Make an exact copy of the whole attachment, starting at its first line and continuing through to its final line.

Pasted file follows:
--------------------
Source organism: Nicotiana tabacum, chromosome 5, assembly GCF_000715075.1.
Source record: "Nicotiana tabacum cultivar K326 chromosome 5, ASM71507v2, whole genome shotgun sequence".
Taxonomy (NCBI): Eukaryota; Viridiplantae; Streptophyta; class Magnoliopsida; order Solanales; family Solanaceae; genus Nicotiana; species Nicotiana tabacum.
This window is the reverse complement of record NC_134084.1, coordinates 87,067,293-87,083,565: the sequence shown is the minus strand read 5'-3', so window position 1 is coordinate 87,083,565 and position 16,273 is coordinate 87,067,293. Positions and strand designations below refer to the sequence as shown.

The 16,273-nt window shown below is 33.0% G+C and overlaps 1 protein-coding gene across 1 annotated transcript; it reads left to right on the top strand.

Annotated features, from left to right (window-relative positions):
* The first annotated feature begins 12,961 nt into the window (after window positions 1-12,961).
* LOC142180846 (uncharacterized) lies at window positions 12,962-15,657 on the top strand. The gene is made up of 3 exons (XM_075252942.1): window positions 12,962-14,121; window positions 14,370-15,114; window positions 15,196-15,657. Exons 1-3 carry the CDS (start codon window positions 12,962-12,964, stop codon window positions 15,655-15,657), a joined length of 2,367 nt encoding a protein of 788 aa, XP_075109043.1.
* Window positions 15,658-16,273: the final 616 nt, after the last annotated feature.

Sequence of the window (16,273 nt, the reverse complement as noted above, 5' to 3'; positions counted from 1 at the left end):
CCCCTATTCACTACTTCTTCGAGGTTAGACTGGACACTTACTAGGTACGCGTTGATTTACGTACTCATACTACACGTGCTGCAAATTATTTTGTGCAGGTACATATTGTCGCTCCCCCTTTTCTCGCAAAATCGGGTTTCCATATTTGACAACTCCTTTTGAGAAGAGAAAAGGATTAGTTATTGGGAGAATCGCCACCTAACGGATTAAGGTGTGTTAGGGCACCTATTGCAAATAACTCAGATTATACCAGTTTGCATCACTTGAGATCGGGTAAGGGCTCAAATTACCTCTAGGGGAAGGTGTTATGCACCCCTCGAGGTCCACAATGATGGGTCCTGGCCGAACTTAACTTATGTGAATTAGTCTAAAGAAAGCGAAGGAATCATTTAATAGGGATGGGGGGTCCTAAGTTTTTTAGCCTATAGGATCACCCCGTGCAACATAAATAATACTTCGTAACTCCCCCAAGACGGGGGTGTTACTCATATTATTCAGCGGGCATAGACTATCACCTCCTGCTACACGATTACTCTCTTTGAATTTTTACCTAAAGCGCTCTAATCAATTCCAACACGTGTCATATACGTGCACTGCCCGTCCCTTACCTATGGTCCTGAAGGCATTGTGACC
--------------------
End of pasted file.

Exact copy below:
Source organism: Nicotiana tabacum, chromosome 5, assembly GCF_000715075.1.
Source record: "Nicotiana tabacum cultivar K326 chromosome 5, ASM71507v2, whole genome shotgun sequence".
Taxonomy (NCBI): Eukaryota; Viridiplantae; Streptophyta; class Magnoliopsida; order Solanales; family Solanaceae; genus Nicotiana; species Nicotiana tabacum.
This window is the reverse complement of record NC_134084.1, coordinates 87,067,293-87,083,565: the sequence shown is the minus strand read 5'-3', so window position 1 is coordinate 87,083,565 and position 16,273 is coordinate 87,067,293. Positions and strand designations below refer to the sequence as shown.

The 16,273-nt window shown below is 33.0% G+C and overlaps 1 protein-coding gene across 1 annotated transcript; it reads left to right on the top strand.

Annotated features, from left to right (window-relative positions):
* The first annotated feature begins 12,961 nt into the window (after window positions 1-12,961).
* LOC142180846 (uncharacterized) lies at window positions 12,962-15,657 on the top strand. The gene is made up of 3 exons (XM_075252942.1): window positions 12,962-14,121; window positions 14,370-15,114; window positions 15,196-15,657. Exons 1-3 carry the CDS (start codon window positions 12,962-12,964, stop codon window positions 15,655-15,657), a joined length of 2,367 nt encoding a protein of 788 aa, XP_075109043.1.
* Window positions 15,658-16,273: the final 616 nt, after the last annotated feature.

Sequence of the window (16,273 nt, the reverse complement as noted above, 5' to 3'; positions counted from 1 at the left end):
CCCCTATTCACTACTTCTTCGAGGTTAGACTGGACACTTACTAGGTACGCGTTGATTTACGTACTCATACTACACGTGCTGCAAATTATTTTGTGCAGGTACATATTGTCGCTCCCCCTTTTCTCGCAAAATCGGGTTTCCATATTTGACAACTCCTTTTGAGAAGAGAAAAGGATTAGTTATTGGGAGAATCGCCACCTAACGGATTAAGGTGTGTTAGGGCACCTATTGCAAATAACTCAGATTATACCAGTTTGCATCACTTGAGATCGGGTAAGGGCTCAAATTACCTCTAGGGGAAGGTGTTATGCACCCCTCGAGGTCCACAATGATGGGTCCTGGCCGAACTTAACTTATGTGAATTAGTCTAAAGAAAGCGAAGGAATCATTTAATAGGGATGGGGGGTCCTAAGTTTTTTAGCCTATAGGATCACCCCGTGCAACATAAATAATACTTCGTAACTCCCCCAAGACGGGGGTGTTACTCATATTATTCAGCGGGCATAGACTATCACCTCCTGCTACACGATTACTCTCTTTGAATTTTTACCTAAAGCGCTCTAATCAATTCCAACACGTGTCATATACGTGCACTGCCCGTCCCTTACCTATGGTCCTGAAGGCATTGTGACC